Why Corkscrews are Here to Stay!
Since the ancient Egyptians, wine has been stored in many vessels--animal skins, earthenware jars and wooden barrels. Many of these containers were plugged with wood or cork. Although these containers could easily be opened with a sharp blow, however once open, the wine would diminish in quality. During subsequent years, it was noted that, although barrels were great vehicles for transporting wine, wine that is corked not only lasts longer, but improves over time. People soon realized that a device was essential in order to remove the cork from the tight grip of the bottle.

The first corkscrew patent was issued in England to Reverend Samuel Henshall in 1795. It was a simple, T-shaped piece of equipment with a steel worm protruding from the center of the handle made of either bone or wood. In 1802, a more complicated corkscrew was patented by British engineer, Edward Thomason. This was a bell-shaped cylinder that surrounded the worm; putting the bottom of the cylinder on the top of the wine bottle neck in a vertical position. This allowed the user to uncork the bottle without getting his or her fingers dirty.

A wide variety of corkscrews were produced in the 1800s, some with enhanced levers, gears, springs and secondary screws. In the 20th century, the corkscrew took on a new shape and design when Texas engineer, Herbert Allen invented the screwpull in 1978. By placing the screwpull on top of the bottle, the user simply pushes a lever down and then pulls it back up effortlessly to remove the cork. Today, your choice of corkscrews is as limitless as your choice of wines—making the corkscrew an integral part of wine culture.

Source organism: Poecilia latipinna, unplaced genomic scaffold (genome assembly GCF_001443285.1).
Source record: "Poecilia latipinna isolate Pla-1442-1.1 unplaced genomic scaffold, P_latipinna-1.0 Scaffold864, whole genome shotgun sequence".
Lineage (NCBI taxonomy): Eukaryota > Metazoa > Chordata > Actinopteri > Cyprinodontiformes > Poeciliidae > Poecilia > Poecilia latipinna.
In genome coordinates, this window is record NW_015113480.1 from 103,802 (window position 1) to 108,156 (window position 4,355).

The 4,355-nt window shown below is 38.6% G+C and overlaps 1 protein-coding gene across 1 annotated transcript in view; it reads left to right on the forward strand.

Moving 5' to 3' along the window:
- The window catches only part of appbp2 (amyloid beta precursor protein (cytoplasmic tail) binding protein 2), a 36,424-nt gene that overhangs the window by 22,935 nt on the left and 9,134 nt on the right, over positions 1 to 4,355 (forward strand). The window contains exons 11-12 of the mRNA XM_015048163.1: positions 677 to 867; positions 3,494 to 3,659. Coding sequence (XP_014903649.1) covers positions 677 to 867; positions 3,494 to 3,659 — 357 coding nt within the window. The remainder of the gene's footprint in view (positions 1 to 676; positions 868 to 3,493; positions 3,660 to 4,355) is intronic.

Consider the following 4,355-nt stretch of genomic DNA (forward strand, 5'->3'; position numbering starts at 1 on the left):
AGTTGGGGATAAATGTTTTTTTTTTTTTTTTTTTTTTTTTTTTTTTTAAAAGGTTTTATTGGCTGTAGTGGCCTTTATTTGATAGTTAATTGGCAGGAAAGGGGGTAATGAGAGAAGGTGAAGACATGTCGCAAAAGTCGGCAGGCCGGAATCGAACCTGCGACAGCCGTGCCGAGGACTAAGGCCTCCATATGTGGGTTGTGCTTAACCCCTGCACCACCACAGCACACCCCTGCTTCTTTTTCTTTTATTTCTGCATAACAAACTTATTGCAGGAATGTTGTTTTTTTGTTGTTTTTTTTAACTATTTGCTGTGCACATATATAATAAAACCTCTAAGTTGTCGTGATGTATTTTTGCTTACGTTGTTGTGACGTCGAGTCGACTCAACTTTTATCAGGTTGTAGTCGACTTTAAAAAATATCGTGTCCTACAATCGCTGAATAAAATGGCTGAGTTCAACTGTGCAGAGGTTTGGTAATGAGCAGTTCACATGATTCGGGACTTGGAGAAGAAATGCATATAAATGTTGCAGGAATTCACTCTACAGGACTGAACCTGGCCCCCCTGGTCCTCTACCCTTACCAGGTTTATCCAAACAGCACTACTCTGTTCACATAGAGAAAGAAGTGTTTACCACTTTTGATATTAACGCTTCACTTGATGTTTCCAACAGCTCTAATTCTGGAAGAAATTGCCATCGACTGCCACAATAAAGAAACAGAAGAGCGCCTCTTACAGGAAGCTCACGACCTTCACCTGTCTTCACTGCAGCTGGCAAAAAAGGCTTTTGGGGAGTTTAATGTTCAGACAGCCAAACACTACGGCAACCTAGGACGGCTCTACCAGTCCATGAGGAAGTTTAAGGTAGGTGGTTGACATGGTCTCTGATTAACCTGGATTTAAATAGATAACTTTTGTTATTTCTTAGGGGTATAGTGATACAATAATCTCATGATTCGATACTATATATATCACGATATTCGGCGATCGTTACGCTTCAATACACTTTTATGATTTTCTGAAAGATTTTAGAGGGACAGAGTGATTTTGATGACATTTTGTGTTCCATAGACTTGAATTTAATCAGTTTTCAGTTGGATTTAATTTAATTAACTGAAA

But … What About The Screw Cap?
Due to problems with cork taint, there has been a push in the wine industry towards new ways of sealing bottles. The leading competition for cork is now the screw cap. Although screw caps are not a new invention, they have been commonly associated with cheap wines only. Yet, in recent years, they’ve been linked to more quality wines. The rise of screw caps has been more dramatic in Australia and New Zealand, ignited by an incredibly effective grassroots movement.

Where Do Screw Caps Leave The Corkscrew?
After three hundred years of corkscrew evolution, it’s clear that although the screw cap is here to stay, so is the cork, and likewise, the corkscrew. Why? There are a number of reasons why corks and corkscrews will be with us for some time to come.

Corks are Better for the Environment
Environmentalists believe we need to continue to say “yes” to the cork. “Popping a cork is more than just a perfect way to start an evening. Because cork is biodegradable, sustainably harvested and completely natural, it’s also a great choice for the environment. So when it comes to cork versus screw caps, cork is the natural environmental choice,” states the ‘Say Yes To Cork’ association.